Since beginning to perform around 1947, Leon Morris has graced many stages throughout the United States and Canada, and with his latest release on Patuxent Music, Thinking Today of My Home, there is little reason to think that he’s going to put the brakes on anytime soon. Showcasing his melody-driven playing abilities on both mandolin and guitar, Morris demonstrates his smooth, clear vocal in a compilation of twelve tracks. Morris’s latest effort is sure to please old-fashioned music lovers.
Most people who recognize Morris may remember him from his time spent playing with the “father of D.C. Bluegrass,” Buzz Busby. Therefore, it should be no surprise that he has included three Buzz Busby tunes on this record: Going Home, Lost, and Me and the Jukebox. His arrangements of songs by other popular artists (Ralph Stanley’s The Darkest Hour is Just Before Dawn and the Louvin Brothers’ tune Love and Wealth) are also charmingly simple.
Morris’s playing abilities are presented well through his recording of two instrumental tracks, the traditional Golden Slippers and the somewhat obscure Bill Emerson/Doyle Lawson number Welcome to New York, which Emerson calls “a fine rendition.” Golden Slippers clearly shows Morris’s mandolin and Doc Watson style guitar skills. The mandolin harmony parts on the track are especially nice due to their current obscurity within the genre while Emerson’s endorsement through liner notes is also delightful.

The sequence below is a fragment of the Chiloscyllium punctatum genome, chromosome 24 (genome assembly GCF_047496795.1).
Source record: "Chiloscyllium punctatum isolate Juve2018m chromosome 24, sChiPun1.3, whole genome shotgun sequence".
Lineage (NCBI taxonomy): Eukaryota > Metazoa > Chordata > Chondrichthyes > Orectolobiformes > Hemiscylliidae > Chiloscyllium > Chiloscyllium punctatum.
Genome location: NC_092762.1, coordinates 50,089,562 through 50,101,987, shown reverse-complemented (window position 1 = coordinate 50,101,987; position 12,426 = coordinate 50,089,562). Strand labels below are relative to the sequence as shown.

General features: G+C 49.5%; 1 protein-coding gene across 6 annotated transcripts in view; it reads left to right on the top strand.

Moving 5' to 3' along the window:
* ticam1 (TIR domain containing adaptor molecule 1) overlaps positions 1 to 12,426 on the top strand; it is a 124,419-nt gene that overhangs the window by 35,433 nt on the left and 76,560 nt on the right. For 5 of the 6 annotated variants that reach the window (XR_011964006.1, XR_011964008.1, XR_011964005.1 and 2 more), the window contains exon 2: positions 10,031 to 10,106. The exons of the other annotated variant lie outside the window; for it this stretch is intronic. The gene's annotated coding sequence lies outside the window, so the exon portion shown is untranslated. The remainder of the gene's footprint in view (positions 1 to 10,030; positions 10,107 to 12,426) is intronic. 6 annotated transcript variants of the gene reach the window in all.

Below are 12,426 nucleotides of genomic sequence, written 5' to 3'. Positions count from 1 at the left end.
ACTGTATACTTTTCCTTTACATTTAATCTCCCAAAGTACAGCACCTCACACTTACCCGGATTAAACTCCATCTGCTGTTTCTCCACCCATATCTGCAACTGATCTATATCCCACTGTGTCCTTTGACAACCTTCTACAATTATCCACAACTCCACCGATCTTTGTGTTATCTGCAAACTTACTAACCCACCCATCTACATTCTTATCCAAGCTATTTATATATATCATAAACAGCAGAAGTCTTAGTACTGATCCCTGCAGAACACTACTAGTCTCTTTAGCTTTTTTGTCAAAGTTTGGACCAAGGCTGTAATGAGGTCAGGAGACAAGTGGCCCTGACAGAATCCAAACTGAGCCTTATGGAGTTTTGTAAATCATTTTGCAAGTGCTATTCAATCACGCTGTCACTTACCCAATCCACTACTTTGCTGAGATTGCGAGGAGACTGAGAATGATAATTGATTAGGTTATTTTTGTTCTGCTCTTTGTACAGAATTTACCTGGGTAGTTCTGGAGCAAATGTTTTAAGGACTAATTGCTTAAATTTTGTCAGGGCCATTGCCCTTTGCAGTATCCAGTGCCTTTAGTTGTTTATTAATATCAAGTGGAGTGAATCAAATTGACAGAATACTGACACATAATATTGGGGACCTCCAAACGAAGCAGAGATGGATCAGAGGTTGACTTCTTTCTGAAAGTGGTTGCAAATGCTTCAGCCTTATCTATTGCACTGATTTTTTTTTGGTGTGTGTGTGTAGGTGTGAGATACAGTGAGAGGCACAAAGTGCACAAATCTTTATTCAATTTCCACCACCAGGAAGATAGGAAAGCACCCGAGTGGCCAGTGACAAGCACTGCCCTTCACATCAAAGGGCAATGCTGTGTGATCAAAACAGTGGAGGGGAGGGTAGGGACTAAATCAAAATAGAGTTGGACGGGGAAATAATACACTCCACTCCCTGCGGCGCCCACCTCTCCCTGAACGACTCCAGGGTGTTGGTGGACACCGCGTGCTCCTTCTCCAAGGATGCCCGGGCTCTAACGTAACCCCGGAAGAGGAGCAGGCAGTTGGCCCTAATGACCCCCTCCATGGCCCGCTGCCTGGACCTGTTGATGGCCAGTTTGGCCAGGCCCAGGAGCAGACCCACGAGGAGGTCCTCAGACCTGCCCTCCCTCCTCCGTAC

Morris’s songwriting abilities are even showcased within the record. He contributes five original pieces which are mostly gospel. These tunes are played in the style of artists like Flatt and Scruggs or Bill Monroe. On two of these selections, Heaven is Waiting for You and Now I’m Free, Morris plays all the instruments (guitar, bass, and mandolin) and sings every part except bass vocal.
Morris’ songwriting takes another turn with the reflective title track, Thinking Today of My Home, which speaks of times gone by. He also pays tribute to the late Charlie Waller in song. Charlie commemorates the late performer’s life from an old friend’s perspective, and its sweet melody is quite catchy.
Thinking Today of My Home is a wonderful changeup from many of the fast-paced, lick-based albums that all too often appear on record shelves, and supporters of traditional bluegrass music are sure to enjoy it. For more information regarding Leon Morris’s music, please visit his artist page on Patuxent Music or simply click on www.pxrec.com.